NEW YORK -- The future of once-mighty Research in Motion rests on its new Blackberry 10 operating system -- a fact RIM played up on Wednesday by changing its name to BlackBerry.
The move came as the company kicked off a series of around-the-world events unveiling BlackBerry 10, along with the first two devices to run on the new platform.
BlackBerry 10 is meant to be the linchpin of RIM's turnaround, and it's been a long time coming: The software was originally slated for release in early 2012. That was pushed to late 2012, and pushed again to the first quarter of 2013.
It was damning news for RIM, whose market share in the U.S. has plummeted. Now, RIM has to prove BlackBerry 10 was worth the long wait.
Before unveiling the software on Wednesday, CEO Thorsten Heins talked about the company's major changes over the past year.
"We have redefined ourselves inside and out," Heins said. "RIM becomes BlackBerry! It is one brand, it is one promise."
Heins discussed the company's struggles, referring to them as a "journey of transformation," after antics that included a man cutting off his ponytail in the middle of the audience."CrackBerry Kevin," an avid fan, had pledged not to cut his hair until BlackBerry 10 launched.
The BB10 unveiling kicked off with an announcement of the first two new devices: the Z10, which features an all-touch keyboard, and the Q10, with a classic BlackBerry tactile keyboard. Pricing and release dates were not immediately announced.
The company has already said BlackBerry 10 will run on a smaller number of devices and include essential smartphone features like a much-improved camera, a modern Web browser and social-networking integration.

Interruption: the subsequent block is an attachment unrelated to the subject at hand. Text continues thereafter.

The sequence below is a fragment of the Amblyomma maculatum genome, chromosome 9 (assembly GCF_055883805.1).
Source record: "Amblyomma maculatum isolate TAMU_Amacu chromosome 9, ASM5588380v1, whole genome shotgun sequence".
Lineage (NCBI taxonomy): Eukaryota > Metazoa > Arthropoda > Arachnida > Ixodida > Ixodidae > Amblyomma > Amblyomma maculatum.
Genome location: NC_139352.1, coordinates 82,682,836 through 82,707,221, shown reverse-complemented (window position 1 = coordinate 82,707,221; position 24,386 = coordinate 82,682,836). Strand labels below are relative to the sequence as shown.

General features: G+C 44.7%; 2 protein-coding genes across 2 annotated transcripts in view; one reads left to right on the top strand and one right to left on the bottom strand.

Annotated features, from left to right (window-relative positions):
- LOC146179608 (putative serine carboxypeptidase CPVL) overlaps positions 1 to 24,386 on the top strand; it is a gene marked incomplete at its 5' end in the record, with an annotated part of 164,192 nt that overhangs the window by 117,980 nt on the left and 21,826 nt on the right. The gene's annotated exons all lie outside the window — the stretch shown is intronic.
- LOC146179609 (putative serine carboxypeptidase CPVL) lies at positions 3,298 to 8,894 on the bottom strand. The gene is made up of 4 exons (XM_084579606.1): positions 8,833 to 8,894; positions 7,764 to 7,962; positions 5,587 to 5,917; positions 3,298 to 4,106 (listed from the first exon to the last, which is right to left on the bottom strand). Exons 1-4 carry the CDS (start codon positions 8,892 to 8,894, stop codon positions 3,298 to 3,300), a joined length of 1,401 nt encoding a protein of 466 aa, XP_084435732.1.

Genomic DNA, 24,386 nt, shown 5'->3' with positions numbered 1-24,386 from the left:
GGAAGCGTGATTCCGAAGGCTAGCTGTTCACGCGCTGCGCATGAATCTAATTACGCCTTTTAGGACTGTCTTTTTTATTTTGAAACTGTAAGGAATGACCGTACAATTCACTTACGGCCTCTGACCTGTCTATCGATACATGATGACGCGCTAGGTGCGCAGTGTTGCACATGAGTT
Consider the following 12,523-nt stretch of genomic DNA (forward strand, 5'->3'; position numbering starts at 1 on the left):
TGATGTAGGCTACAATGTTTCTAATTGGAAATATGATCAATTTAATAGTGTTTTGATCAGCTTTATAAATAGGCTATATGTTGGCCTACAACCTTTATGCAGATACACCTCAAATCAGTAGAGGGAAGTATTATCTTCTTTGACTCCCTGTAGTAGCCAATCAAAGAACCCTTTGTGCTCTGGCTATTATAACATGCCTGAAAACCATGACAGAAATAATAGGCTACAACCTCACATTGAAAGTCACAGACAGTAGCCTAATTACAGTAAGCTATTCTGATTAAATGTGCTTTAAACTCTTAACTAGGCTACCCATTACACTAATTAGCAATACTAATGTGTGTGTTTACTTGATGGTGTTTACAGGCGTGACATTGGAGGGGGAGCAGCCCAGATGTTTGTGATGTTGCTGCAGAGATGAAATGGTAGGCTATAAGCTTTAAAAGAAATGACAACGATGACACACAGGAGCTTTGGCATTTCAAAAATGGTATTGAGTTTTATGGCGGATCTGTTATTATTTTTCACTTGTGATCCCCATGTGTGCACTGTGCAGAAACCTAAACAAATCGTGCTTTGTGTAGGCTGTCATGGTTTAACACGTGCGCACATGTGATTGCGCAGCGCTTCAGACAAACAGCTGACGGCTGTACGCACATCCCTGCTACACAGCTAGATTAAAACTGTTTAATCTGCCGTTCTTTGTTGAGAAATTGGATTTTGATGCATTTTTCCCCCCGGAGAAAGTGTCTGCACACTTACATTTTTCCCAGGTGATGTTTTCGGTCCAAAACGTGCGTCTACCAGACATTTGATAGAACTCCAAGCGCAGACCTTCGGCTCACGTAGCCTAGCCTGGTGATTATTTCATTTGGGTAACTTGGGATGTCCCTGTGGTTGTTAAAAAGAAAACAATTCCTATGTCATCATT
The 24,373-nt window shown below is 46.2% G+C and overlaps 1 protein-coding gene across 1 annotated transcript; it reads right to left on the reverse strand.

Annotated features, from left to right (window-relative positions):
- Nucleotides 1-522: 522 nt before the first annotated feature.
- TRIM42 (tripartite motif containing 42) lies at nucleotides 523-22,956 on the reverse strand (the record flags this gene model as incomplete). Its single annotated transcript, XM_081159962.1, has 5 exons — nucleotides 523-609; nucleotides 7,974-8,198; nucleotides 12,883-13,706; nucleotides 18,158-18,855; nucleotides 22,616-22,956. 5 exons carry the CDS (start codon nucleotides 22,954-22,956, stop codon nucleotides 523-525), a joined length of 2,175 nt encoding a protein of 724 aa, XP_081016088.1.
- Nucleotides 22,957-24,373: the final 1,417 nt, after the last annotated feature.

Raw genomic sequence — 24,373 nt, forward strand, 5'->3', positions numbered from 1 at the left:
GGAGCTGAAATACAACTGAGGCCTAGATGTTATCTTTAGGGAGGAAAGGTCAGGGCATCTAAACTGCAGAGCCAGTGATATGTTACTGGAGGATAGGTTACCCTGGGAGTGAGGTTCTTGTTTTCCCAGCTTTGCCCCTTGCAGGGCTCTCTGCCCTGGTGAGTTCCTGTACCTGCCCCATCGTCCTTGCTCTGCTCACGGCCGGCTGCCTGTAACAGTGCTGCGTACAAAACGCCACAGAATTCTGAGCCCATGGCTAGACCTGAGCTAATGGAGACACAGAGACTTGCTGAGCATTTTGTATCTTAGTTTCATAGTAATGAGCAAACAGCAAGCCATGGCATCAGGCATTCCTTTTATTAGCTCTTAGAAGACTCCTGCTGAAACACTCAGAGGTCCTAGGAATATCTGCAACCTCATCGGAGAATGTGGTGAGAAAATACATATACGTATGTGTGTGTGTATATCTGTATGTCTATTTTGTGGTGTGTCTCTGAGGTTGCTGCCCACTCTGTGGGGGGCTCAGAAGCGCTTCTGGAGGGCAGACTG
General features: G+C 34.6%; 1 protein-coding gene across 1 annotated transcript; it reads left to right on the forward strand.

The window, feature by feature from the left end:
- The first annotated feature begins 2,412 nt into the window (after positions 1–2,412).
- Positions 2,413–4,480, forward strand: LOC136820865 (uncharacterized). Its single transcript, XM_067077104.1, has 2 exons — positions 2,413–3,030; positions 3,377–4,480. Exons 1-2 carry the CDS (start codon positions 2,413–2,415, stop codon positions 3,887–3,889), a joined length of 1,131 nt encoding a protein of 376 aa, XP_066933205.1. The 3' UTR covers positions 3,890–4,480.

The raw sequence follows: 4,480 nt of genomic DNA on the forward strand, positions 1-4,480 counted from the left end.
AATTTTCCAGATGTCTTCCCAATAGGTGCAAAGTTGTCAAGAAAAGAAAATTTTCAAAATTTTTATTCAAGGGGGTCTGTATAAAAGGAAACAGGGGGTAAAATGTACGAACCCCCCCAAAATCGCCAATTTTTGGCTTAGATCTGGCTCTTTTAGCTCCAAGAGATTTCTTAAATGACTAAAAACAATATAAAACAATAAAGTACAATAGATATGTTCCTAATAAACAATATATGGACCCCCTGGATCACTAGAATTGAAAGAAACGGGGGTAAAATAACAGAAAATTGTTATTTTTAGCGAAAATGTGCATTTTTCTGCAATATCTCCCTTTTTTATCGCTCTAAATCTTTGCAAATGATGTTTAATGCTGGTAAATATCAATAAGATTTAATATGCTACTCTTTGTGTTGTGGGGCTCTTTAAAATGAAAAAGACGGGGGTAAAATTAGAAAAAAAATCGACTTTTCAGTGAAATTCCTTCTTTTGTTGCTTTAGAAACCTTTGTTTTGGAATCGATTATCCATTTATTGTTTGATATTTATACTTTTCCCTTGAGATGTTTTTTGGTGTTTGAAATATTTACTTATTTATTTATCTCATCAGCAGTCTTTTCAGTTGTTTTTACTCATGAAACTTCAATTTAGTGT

Heins started with the consumer-friendly features. The BlackBerry Hub is a catchall for communications like email, texts, and Facebook. BlackBerry Flow lets users toggle between apps by swiping, rather than using the home button.
But RIM is still focusing on its bread and butter: the workplace. The software lets users access e-mail with one swipe from any app, and shift between personal and corporate modes.
Executives pushed hard Wednesday on that work/life divide, the foundation for a feature called BlackBerry Balance. It lets users keep their corporate and personal information completely separate. Users can toggle between the two modes, but they're not able to copy a message, for example, from the corporate mode and paste it into the personal.
Balance is clearly a bid to make corporate folks happy. A major part of BlackBerry's decline comes from its losses in the enterprise market. Companies have been increasingly willing to let employees work on phones they choose -- a phenomenon known as Bring Your Own Device -- and they're overwhelmingly selecting hardware from rivals.
Meanwhile, BlackBerry competitors like Apple, Google and Microsoft have worked hard to improve their security and e-mail delivery capabilities. As a result, corporate IT departments have opened their once-restrictive gates to non-BlackBerry devices.
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